revival was held by the Protestants.

According to Nicholas Atkin :

"Ostensibly these dealt with the policing arrangements referred to in Article 1, but in practice they went much further. Government approbation was required before papal pronunciations could be published, councils convoked, new parishes established and chapels set up. A uniform catechism was introduced, church weddings could not precede the civil ceremony, cathedral chapters were reduced to merely ceremonial function and the powers of papal delegates were severely circumscribed. Any breach of the articles was treated as a criminal offence and was referred to the Council of State. ... Although it was not specifically referred to in the Organic Articles, the creation of a Ministry of Cults in 1801 reinforced a drive towards government oversight of ecclesiastical matters."


The Organic Articles
Organic Articles
read as a list of solutions to past problems in France, such as clerical abuses and sectarian altercations, and was also concerned by the Catholic
Church to be a subtle attempt by the State to gain further control of the Church. Napoleon sought to allow the right amount of Catholicism, but not a large amount, in order to prevent further rebellion from the Protestants, therefore issuing of the Organic Articles
Organic Articles
was considered to be a fault in French Catholicism. Although it restricted specific religious practices in France, it partially allowed other religious freedoms yet still remained in favor of the State. A limited or regulated amount of worship was given, or simply enough to pray for the Republic
. Minor issues were addressed in the Articles, but peace between theological controversies was not achieved.

The Concordat
was presented to Pope Pius VII
Pope Pius VII
for a signature of approval, along with Napoleon’s attachment of the Organic Articles, which somewhat abates parts of the Concordat. The Pope
protested against the Organic Articles, saying he had no knowledge of Napoleon's attachment at the time of the agreement, but the protest was in vain. Finally, Pius was humiliated and defeated by the publishing of the Articles. This raised more difficulties for the Pope
rather than solved them.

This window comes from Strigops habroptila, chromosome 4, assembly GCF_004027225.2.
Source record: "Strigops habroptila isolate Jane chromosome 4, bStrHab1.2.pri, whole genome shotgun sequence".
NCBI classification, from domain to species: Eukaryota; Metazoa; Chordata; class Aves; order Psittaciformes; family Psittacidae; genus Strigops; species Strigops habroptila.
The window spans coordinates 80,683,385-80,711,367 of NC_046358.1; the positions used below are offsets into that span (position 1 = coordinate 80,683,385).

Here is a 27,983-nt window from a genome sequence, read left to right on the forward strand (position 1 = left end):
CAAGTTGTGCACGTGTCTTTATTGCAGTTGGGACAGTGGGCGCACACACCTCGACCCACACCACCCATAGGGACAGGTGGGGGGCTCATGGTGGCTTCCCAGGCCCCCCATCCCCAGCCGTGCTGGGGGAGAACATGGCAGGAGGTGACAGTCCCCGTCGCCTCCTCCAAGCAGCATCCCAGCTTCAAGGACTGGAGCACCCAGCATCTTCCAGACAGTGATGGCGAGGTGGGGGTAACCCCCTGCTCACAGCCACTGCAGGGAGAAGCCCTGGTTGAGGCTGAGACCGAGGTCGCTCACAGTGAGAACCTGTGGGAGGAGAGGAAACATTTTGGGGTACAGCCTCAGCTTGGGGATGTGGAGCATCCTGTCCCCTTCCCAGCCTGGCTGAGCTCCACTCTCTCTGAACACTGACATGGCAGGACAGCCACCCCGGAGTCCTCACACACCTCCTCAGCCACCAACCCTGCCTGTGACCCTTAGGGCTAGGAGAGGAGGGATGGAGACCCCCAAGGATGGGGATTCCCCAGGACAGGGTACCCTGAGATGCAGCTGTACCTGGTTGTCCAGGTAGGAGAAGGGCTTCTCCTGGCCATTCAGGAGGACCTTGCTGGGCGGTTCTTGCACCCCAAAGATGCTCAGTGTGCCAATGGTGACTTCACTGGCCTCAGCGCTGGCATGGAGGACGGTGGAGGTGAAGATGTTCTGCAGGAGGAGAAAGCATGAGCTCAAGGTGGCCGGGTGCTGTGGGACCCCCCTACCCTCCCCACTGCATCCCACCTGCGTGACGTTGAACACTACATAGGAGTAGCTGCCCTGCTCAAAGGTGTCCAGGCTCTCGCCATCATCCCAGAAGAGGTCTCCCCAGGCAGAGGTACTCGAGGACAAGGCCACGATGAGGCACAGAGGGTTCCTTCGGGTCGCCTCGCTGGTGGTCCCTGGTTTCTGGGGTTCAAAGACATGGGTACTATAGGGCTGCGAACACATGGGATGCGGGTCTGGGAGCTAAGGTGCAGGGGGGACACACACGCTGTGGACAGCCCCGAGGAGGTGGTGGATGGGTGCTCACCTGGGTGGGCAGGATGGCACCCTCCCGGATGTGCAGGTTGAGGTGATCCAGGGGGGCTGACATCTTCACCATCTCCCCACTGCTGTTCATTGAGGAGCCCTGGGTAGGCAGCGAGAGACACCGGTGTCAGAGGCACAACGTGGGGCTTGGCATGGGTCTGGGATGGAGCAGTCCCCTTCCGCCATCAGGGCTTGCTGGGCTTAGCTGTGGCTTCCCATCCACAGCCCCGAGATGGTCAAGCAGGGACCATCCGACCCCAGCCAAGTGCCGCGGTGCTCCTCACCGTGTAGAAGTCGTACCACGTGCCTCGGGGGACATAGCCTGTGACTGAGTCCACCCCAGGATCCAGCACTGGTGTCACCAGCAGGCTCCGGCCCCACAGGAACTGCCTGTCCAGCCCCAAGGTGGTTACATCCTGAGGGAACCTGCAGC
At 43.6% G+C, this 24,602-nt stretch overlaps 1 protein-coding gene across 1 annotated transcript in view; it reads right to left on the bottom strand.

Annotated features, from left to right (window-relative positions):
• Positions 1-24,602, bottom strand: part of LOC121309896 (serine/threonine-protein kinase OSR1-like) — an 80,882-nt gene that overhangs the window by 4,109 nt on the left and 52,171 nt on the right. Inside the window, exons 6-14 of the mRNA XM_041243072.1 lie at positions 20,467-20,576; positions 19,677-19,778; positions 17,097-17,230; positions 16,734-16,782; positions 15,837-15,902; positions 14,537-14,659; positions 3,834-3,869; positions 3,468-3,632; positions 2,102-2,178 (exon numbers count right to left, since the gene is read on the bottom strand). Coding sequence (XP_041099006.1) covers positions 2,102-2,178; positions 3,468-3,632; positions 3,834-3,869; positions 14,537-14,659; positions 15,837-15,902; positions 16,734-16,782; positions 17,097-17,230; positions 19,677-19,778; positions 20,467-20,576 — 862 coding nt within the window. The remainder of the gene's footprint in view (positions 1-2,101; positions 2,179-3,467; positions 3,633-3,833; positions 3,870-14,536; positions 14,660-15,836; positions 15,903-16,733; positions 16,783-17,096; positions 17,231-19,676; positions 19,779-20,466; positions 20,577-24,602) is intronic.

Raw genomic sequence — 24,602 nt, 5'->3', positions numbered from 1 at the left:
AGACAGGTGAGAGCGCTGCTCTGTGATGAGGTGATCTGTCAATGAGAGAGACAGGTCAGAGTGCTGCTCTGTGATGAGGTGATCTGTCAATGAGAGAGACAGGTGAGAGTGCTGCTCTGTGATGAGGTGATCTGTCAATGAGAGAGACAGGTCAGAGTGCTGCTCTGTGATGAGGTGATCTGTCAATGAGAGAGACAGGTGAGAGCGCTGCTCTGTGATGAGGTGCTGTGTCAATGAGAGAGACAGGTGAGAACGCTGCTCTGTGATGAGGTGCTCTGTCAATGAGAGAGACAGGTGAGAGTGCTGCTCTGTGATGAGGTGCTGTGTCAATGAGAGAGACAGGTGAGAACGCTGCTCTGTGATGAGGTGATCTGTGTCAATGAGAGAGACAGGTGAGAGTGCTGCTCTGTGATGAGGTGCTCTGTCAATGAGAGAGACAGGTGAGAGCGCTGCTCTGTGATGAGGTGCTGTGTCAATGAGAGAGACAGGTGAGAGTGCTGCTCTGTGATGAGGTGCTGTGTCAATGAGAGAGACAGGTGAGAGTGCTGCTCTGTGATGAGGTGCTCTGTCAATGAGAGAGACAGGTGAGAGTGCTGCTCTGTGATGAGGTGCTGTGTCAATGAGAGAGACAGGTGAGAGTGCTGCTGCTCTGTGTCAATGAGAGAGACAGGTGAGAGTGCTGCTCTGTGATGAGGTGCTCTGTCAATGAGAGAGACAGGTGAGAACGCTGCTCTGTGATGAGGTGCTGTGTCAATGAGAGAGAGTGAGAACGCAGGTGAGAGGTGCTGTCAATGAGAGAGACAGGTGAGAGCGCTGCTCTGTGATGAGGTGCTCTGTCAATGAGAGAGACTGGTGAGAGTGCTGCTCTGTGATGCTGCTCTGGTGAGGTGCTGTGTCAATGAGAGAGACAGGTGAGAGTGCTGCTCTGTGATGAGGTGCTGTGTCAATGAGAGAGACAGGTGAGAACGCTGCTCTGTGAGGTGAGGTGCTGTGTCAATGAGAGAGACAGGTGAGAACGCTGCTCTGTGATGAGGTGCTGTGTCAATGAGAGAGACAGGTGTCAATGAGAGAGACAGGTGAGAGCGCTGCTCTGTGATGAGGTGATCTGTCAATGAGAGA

Though Pius' disapproval was disregarded by Napoleon, many of the Articles eventually became a dead letter . The obscurities of many of them were later shown to be irrelevant, and the need to enforce the laws was unnecessary. In 1905, the French law was issued declaring the separation of Church and State in then France. This abolished the Organic Articles
Organic Articles
along with the Concordat
of 1801. However, in the departments of Alsace and Moselle, in 1905 not part of France, the organic articles remain in power (Cf. Local law in Alsace-Moselle
Local law in Alsace-Moselle


* Napoleonic Empire
Napoleonic Empire


* ^ A B C Herbermann, Charles, ed. (1913). "The Organic Articles". Catholic
Encyclopedia . New York: Robert Appleton Company. * ^ A B Duvergier, Lois, XIII * ^ A B Shusterman, Noah. "Une Loi d\'Eglese et de l\'Etat", Religion and the Politics of Time, CUA Press, 2010 ISBN 9780813217253 * ^ Atkin, Priests, Prelates and People: A History of European Catholicism
Since 1750 * ^ Bergeron, France
Under Napoleon * ^ Walsh, The Concordat
of 1801: A Study of the Problem of Nationalism in the Relations of Church and State


* Bergeron, L., France
Under Napoleon (Princeton University Press, 1981) * Wright, G., France
In Modern Times (Fourth Printing, 1966) * Atkin, N., Priests, Prelates and People: A History of European Catholicism
Since 1750 (Oxford University Press, 2003) * Walsh, H., The Concordat
of 1801: A Study of the Problem of Nationalism in the Relations of Church and State (Columbia University Press, 1933)